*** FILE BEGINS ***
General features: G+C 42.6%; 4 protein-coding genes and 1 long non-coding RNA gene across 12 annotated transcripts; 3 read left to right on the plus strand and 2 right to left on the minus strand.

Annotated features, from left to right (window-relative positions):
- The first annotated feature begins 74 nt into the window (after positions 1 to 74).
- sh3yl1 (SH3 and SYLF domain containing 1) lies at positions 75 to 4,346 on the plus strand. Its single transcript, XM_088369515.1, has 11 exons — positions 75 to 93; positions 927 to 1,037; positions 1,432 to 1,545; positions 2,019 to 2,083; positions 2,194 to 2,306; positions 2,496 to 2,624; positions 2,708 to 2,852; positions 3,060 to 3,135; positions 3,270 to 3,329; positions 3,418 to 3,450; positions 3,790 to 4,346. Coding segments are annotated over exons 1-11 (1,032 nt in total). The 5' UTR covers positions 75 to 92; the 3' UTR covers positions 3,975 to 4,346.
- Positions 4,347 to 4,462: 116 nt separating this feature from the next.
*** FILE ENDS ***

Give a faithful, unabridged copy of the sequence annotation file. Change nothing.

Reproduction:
General features: G+C 42.6%; 4 protein-coding genes and 1 long non-coding RNA gene across 12 annotated transcripts; 3 read left to right on the plus strand and 2 right to left on the minus strand.

Annotated features, from left to right (window-relative positions):
- The first annotated feature begins 74 nt into the window (after positions 1 to 74).
- sh3yl1 (SH3 and SYLF domain containing 1) lies at positions 75 to 4,346 on the plus strand. Its single transcript, XM_088369515.1, has 11 exons — positions 75 to 93; positions 927 to 1,037; positions 1,432 to 1,545; positions 2,019 to 2,083; positions 2,194 to 2,306; positions 2,496 to 2,624; positions 2,708 to 2,852; positions 3,060 to 3,135; positions 3,270 to 3,329; positions 3,418 to 3,450; positions 3,790 to 4,346. Coding segments are annotated over exons 1-11 (1,032 nt in total). The 5' UTR covers positions 75 to 92; the 3' UTR covers positions 3,975 to 4,346.
- Positions 4,347 to 4,462: 116 nt separating this feature from the next.